The Parts We Gloss Over
Moving to a new city is hard. Making new friends in your mid 20s is hard. Trying to meet someone you might actually care about (or maybe even want to build a life with) is hard.
Following your dreams… is hard.
Now I don’t mean to sit here and say “no one ever tells you that” — because, well, they do. They tell you that being an adult is difficult and more difficult than you would expect. They tell you that you’ll have more responsibilities and more consequences. They tell you that as a child — and in particular as a privileged child — you take a lot of these things for granted. “Do you have any idea what it took to get you here?” I mean… clearly not.
Maybe it’s not “them” I have a problem with really at all. Maybe it’s me.
It’s the part I don’t show, the parts I gloss over that get me. Behind my social media aura, which I like to pretend is full of glamorous photographs and unbelievably witty captions (they take way too long to come up with and they’re not even funny, let’s not lie) — behind the excitement I exude around friends and family about following my dreams and building a career in entertainment — behind those moments when something looks, just for a second, like it might work out, lies very real fear.
I don’t post on Instagram about the 4AM SOS phone call to a mom across the country because I woke up amidst another panic attack. I don’t comment on Facebook about the painstaking loneliness that comes with feeling like you don’t belong in a new city. I don’t really broadcast that I’m sitting at a computer for hours on end working on something that will likely never get made. And I certainly don’t blog about the heartbreak I feel every time another emotional investment (friend crush, real crush, piece of writing, job opportunity, romance, friendship — you name it) hits the dust.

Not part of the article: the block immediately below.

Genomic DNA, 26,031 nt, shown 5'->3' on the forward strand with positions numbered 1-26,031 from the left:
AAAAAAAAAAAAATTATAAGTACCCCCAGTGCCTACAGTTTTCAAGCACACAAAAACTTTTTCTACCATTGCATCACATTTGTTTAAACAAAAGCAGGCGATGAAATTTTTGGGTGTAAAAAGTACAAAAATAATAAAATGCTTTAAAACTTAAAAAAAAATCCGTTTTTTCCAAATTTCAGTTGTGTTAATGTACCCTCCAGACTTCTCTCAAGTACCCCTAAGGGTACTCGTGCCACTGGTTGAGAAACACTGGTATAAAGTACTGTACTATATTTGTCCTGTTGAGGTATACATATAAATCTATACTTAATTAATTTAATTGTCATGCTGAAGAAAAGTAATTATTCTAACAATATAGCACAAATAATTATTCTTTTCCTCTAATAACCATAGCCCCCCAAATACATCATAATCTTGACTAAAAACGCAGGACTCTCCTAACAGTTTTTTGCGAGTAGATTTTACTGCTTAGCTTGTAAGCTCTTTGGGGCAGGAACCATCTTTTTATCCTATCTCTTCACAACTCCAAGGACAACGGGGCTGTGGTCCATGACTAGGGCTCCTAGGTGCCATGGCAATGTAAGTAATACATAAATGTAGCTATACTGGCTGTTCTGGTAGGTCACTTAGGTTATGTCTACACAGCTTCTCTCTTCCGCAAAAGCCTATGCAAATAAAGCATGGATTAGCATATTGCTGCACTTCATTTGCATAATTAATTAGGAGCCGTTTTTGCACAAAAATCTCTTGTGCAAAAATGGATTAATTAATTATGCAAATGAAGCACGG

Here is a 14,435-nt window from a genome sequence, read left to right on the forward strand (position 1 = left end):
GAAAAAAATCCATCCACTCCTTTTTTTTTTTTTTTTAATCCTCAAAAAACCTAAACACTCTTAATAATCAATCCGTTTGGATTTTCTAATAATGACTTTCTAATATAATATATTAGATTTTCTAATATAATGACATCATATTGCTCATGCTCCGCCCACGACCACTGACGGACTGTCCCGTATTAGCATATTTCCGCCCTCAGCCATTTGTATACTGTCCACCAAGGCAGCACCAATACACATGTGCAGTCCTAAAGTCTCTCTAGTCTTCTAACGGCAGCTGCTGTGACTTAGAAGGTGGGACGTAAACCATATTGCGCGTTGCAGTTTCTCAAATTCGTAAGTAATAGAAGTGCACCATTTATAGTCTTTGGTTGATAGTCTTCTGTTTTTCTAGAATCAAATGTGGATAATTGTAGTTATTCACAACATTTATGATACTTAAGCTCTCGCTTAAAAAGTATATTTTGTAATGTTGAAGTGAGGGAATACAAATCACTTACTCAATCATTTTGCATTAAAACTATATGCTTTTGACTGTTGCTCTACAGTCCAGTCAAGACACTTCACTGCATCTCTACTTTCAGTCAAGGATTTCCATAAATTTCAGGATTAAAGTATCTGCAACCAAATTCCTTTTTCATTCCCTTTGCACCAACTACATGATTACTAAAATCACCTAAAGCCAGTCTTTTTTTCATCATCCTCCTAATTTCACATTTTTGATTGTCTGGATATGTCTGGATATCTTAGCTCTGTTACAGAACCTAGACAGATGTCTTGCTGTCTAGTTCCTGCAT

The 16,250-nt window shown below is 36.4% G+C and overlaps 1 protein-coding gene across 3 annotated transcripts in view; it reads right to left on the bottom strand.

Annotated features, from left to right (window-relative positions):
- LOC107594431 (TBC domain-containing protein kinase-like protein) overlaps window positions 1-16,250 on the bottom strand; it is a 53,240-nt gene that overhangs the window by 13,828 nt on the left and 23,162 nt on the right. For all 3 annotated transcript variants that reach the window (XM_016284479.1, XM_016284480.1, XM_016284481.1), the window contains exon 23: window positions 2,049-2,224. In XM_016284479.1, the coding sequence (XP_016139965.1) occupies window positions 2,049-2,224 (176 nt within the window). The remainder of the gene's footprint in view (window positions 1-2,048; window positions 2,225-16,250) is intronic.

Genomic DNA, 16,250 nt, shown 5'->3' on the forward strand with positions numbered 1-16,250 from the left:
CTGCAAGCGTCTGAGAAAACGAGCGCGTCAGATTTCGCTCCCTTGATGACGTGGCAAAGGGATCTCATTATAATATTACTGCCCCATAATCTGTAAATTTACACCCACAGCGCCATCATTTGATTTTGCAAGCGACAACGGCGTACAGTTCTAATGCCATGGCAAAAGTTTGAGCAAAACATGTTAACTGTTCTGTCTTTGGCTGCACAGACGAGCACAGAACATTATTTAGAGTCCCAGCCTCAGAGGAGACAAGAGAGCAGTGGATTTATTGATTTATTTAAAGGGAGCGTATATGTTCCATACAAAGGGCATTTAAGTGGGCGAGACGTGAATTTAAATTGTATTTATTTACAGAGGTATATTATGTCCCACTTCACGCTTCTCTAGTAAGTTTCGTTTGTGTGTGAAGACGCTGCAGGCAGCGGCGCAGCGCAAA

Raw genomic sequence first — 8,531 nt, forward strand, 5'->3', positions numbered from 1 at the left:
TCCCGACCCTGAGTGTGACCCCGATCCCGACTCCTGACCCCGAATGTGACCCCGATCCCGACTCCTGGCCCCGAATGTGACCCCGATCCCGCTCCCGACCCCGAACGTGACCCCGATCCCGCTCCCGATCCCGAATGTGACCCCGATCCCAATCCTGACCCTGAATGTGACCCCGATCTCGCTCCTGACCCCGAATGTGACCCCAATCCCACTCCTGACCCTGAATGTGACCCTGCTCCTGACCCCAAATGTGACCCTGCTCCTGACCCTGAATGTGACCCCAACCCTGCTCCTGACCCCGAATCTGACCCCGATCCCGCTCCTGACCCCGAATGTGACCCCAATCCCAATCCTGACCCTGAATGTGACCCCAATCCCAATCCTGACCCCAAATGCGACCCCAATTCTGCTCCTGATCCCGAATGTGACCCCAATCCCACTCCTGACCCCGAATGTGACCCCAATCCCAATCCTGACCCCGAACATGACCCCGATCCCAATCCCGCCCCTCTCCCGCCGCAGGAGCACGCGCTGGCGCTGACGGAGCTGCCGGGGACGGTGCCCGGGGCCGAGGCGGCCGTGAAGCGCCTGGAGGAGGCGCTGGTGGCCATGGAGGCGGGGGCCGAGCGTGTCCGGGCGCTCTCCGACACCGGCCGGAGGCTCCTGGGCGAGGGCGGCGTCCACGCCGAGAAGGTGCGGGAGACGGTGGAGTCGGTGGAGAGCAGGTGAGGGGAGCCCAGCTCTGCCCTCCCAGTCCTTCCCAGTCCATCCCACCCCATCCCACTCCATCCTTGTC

Those things are hard to admit to. Frankly, they’re embarrassing. They make us question whether we’re worth the long haul and question whether it’s just time to give up. Go home. Do something easier, date someone easier, settle for that stable job. And it does not help that in those moments we usually browse through Instagram, comparing ourselves to the highlight reel of an ex’s new girlfriend or a college frenemy, wondering what made us think we could live up to begin with. I suppose what I’m writing to say is that we all have those days, no matter how pretty a picture we paint.
But I think it’s important to talk about. It’s important to understand that the reason hard work is hard is because there are days you just do not want to do it, and those are the days when it is most important to do it anyway. If you only had to work when you felt suddenly and beautifully inspired, it is not called work, it is called a hobby.
I do not know or know of a single successful person who has made it to greatness without moments of deep seeded doubt, of meltdown-level tears, of strong temptation to say “I surrender!”.
So, I suppose I just wanted to take a moment today to not gloss over it or hide it behind a silly Instagram about the Los Angeles rain (though, for the record, the weather is not helping). It’s okay to sit in it for a moment and say you know what, hey, this is harder than I could have imagined.
I could end this with a motivational speech about how it’s all about how you get back up — but we know that already. You’ve heard Denzel Washington’s SAG Award speech (and if you haven’t…).
That’s not really the point. The point, I guess, was to say that difficult things in life — rewarding things, artistic things, entrepreneurial things — they come with challenges. They sit you across from the fibers of your character and make you stare one another in the eye, day in and day out. They test you to your core. It’s okay to feel a little volatile. It’s okay to question whether your choices have been the right ones. It’s okay to say to yourself fuck man, this is hard. (For the record, it’s also okay to adopt a cat and snuggle it pretty much all the time. You may be forever deemed a cat lady by your friends. This is an occupational hazard. The risk, however, can be mitigated by never putting aforementioned cat on Snapchat, no matter how tempting. And it will be tempting.)
Just know in those moments that you’re not alone, that no one’s ride to success has been a smooth one, that it’s a bumpy wheel that makes a sharp blade. So for those of you feeling a little rough around the edges this week, I leave you with the words of Winston Churchill: “if you’re going through hell, keep going.”